Exit interviews provide a rare and valuable opportunity for honest feedback.
Other types of feedback—employee surveys, ongoing 1:1s, year-end reviews—are essential, but they can often be tempered by the expectations or influence of coworkers, supervisors, and managers. Employees want to provide an honest accounting of their experiences and challenges, but competing priorities, like making a positive impression or maintaining workplace relationships, can influence the type of information they share.
Though employee exits are rarely happy occasions, they can at least be turned into valuable learning experiences. Take a structured, thoughtful approach to exit interviews and you can shape the future of your company for the better—both increasing employee retention, and improving the quality of life for current employees.
What is an exit interview?
When an employee departs your company, it's helpful to arrange a brief discussion between the departing employee and a member of your HR team.
These discussions—known as exit interviews—provide an opportunity to gather feedback from the departing employee, to understand their reasons for leaving, reflect on their experience working at the company, and identify opportunities to better retain employees in the future.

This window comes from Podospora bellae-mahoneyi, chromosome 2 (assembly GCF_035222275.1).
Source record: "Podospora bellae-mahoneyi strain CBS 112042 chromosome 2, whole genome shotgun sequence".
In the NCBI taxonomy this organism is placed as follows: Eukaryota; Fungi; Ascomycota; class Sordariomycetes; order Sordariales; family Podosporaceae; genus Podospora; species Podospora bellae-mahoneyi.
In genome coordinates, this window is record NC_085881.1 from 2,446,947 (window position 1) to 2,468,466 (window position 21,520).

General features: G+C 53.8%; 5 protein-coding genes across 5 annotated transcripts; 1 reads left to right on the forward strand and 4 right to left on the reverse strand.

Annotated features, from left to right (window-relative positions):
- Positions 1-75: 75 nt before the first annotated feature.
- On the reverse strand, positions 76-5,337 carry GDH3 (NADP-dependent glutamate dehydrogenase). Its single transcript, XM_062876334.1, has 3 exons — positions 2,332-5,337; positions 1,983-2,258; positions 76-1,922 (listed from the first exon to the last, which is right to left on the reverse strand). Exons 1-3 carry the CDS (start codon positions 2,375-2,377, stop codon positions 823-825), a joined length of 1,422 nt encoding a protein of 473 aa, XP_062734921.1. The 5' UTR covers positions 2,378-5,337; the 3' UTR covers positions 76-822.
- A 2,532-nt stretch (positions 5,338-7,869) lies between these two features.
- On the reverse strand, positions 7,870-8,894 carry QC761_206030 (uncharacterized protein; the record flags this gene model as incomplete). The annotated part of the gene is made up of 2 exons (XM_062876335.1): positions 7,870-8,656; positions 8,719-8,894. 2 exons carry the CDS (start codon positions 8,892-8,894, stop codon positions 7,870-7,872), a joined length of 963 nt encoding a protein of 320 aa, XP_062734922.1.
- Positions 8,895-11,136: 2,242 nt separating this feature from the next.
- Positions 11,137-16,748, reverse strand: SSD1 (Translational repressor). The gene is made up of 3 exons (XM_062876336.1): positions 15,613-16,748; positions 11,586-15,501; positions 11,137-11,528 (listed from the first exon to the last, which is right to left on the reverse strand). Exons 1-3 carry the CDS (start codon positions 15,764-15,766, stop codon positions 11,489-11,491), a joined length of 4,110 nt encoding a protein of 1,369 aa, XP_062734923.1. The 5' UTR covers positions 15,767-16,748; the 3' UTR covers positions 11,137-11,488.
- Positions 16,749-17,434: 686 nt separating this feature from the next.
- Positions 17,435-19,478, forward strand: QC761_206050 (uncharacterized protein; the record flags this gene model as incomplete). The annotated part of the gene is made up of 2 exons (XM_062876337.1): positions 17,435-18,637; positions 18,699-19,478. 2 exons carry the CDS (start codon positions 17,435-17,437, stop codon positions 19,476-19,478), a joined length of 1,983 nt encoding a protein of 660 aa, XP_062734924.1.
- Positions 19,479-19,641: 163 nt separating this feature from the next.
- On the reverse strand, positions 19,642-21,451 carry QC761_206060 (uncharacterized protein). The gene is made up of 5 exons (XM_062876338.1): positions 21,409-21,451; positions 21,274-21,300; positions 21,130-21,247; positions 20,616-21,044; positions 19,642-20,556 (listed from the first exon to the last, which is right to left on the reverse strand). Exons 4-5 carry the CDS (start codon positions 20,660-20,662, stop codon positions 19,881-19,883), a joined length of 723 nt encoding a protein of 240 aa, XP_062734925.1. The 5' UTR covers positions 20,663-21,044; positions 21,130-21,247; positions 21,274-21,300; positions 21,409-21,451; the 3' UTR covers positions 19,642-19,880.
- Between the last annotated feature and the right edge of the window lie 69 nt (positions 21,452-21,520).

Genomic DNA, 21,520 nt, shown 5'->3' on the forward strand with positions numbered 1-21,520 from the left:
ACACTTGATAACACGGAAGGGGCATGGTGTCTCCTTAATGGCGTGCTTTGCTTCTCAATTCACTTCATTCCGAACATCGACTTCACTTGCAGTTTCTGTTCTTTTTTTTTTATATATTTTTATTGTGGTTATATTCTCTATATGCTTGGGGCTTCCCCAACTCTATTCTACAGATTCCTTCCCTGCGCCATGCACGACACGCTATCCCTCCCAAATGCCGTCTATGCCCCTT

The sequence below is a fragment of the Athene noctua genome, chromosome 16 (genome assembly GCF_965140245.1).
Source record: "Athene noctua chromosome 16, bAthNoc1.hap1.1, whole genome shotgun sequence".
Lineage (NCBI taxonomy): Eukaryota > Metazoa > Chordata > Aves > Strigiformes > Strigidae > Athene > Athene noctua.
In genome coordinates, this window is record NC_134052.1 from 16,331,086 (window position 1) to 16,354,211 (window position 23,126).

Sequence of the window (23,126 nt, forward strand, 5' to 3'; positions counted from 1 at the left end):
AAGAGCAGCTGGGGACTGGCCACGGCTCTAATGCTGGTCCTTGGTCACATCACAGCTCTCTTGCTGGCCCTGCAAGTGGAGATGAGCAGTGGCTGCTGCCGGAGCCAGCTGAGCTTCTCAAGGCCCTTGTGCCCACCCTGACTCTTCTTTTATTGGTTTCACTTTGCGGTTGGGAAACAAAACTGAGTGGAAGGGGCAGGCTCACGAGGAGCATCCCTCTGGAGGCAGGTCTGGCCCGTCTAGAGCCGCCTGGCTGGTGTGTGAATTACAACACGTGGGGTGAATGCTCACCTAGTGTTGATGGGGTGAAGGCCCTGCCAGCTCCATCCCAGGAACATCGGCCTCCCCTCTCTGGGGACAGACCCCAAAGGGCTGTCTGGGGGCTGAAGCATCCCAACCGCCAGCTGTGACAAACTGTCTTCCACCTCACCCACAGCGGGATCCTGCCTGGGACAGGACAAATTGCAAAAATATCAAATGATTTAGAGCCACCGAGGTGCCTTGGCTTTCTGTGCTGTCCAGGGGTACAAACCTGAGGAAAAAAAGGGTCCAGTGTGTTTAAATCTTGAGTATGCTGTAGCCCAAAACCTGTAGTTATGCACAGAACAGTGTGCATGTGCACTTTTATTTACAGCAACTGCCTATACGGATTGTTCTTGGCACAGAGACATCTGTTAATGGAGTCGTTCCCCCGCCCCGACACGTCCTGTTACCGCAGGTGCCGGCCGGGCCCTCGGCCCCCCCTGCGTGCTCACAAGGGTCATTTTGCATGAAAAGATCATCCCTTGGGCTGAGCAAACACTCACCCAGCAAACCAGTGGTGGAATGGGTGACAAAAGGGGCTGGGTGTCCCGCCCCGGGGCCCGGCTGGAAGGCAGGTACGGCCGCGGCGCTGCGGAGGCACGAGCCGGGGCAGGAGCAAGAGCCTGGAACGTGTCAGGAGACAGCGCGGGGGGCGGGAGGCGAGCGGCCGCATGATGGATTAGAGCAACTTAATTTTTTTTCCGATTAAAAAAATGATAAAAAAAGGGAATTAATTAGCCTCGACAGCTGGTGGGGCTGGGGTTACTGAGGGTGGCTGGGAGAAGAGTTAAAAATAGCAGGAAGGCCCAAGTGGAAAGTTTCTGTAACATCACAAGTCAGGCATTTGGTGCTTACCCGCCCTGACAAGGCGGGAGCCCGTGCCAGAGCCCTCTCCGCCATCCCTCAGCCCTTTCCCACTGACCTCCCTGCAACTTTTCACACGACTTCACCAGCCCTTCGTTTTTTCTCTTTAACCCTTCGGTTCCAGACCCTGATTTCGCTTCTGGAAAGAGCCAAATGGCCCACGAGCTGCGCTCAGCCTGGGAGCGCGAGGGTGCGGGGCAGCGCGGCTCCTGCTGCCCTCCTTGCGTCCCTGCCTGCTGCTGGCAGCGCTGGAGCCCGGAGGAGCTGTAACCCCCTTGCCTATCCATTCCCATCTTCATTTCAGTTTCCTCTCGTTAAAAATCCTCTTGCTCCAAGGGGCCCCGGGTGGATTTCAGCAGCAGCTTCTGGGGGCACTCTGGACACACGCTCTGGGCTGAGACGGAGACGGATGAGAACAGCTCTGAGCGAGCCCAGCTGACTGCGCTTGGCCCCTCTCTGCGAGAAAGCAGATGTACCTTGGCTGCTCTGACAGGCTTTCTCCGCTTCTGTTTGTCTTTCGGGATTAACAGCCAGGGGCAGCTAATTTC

How to run a better exit interview
Exit interviews don’t need to be daunting, so we're sharing five simple strategies for making exit interviews as purposeful—and positive—as possible.
1. Share your reasons for arranging the interview
Exit interviews can, at first glance, come across as intimidating experiences. Certain working conditions may mean that a departing employee wants to move on as quickly and quietly as possible; having a face-to-face conversation with an HR representative is the last thing on the employee's mind.
Much of this stress can be alleviated by being clear about the meeting's objectives. Let the employee know that you aren't trying to assign blame; the goal is simply to understand their reasons for leaving, and, if possible, identify areas where the company can improve in the future.
2. Make it the last thing you do
If you run the interview a week before their departure, there's always a risk that a colleague's criticism will make its way around the office, making the remainder of the employee's tenure awkward and uncomfortable, or dissuading them from sharing honest feedback.
Effective exit interviews require honest feedback, and that's best encouraged by having a face-to-face interview on the employee's last day—minimizing any potential consequences of that feedback. Running the interview with a single, neutral person—like a Human Resources rep and not a manager directly involved with the employee's day-to-day work—will help keep personal relationships from biasing feedback.